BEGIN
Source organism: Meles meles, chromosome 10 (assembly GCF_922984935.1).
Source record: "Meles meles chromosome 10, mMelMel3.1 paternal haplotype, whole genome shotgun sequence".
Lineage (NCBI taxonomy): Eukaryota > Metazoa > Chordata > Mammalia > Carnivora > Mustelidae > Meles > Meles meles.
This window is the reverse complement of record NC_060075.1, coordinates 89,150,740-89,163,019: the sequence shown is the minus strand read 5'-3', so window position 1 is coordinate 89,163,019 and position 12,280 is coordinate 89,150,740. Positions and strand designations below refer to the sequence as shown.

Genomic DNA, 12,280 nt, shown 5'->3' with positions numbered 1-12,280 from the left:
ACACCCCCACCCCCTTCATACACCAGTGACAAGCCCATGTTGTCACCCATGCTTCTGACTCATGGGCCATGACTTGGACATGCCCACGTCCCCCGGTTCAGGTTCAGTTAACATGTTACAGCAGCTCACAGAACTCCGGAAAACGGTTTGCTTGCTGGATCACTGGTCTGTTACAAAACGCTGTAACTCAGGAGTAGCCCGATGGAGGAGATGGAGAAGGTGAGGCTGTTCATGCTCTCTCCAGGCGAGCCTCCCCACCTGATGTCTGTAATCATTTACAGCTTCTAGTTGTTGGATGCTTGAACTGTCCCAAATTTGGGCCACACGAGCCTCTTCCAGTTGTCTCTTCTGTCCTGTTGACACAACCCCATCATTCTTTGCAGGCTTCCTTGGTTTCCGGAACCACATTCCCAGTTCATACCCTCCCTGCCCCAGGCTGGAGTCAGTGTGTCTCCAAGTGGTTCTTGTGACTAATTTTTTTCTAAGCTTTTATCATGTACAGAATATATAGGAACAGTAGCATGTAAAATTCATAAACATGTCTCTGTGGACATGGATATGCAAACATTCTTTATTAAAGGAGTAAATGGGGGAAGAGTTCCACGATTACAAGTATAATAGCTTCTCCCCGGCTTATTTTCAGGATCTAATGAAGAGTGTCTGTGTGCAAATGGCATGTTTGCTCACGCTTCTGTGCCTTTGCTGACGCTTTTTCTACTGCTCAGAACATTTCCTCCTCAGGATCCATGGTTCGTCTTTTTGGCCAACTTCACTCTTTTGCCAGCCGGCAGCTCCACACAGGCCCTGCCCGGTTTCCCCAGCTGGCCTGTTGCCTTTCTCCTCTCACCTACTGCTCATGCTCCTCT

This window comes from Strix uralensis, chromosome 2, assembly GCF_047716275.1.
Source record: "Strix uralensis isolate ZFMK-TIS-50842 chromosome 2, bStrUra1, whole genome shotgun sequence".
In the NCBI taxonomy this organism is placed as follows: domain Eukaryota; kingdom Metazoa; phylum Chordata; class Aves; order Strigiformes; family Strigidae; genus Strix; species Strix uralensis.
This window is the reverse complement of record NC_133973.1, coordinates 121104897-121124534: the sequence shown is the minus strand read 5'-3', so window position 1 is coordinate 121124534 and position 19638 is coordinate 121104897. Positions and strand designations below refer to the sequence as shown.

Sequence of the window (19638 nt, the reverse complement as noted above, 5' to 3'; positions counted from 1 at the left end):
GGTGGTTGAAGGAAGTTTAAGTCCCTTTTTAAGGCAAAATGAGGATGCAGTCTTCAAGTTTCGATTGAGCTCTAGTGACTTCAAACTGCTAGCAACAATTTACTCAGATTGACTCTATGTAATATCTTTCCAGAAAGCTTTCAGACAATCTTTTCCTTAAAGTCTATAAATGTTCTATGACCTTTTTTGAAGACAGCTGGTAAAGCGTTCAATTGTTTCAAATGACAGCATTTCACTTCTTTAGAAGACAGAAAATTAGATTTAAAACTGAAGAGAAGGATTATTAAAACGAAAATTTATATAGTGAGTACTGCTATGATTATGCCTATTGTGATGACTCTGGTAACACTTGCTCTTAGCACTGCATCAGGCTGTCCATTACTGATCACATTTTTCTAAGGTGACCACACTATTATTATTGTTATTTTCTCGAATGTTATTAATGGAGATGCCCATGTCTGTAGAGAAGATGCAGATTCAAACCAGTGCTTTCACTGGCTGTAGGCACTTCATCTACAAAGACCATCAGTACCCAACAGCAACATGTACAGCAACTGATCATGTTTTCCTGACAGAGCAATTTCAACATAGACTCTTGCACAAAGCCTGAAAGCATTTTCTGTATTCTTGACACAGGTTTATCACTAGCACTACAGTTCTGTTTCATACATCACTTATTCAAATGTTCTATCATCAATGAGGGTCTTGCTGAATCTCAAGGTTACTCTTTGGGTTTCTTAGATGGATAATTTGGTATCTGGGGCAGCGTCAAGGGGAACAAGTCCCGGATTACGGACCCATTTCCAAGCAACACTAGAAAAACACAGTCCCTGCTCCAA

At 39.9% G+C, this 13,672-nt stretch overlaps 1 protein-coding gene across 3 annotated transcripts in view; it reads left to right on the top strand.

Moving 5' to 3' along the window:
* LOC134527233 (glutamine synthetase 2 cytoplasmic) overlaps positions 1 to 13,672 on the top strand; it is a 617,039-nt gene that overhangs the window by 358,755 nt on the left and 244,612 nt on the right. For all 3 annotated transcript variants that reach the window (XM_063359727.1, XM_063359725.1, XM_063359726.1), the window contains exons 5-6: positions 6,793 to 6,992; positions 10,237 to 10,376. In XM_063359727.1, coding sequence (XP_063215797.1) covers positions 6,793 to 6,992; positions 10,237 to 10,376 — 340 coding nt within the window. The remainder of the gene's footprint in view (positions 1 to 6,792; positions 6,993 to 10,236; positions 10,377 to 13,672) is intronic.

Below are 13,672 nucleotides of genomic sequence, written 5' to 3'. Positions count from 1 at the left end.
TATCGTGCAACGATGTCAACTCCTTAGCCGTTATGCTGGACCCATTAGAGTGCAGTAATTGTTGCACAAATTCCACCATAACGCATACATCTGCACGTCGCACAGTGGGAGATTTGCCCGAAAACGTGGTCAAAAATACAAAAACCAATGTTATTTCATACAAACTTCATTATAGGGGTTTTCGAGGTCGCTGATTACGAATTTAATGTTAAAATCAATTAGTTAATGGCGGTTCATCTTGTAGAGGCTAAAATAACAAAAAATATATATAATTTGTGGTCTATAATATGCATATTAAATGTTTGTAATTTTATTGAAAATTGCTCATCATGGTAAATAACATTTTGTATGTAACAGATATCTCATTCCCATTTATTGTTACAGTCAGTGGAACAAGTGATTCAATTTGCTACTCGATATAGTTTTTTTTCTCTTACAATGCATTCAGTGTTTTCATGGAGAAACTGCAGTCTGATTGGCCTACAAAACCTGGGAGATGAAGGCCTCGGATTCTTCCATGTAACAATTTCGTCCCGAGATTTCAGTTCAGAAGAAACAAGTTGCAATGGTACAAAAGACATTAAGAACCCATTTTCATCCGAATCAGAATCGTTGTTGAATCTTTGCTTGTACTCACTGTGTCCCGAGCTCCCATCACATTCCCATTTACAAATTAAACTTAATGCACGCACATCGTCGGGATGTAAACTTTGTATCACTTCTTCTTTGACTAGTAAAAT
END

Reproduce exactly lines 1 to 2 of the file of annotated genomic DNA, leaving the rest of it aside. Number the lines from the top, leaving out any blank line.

Source organism: Meles meles, chromosome 10 (assembly GCF_922984935.1).
Source record: "Meles meles chromosome 10, mMelMel3.1 paternal haplotype, whole genome shotgun sequence".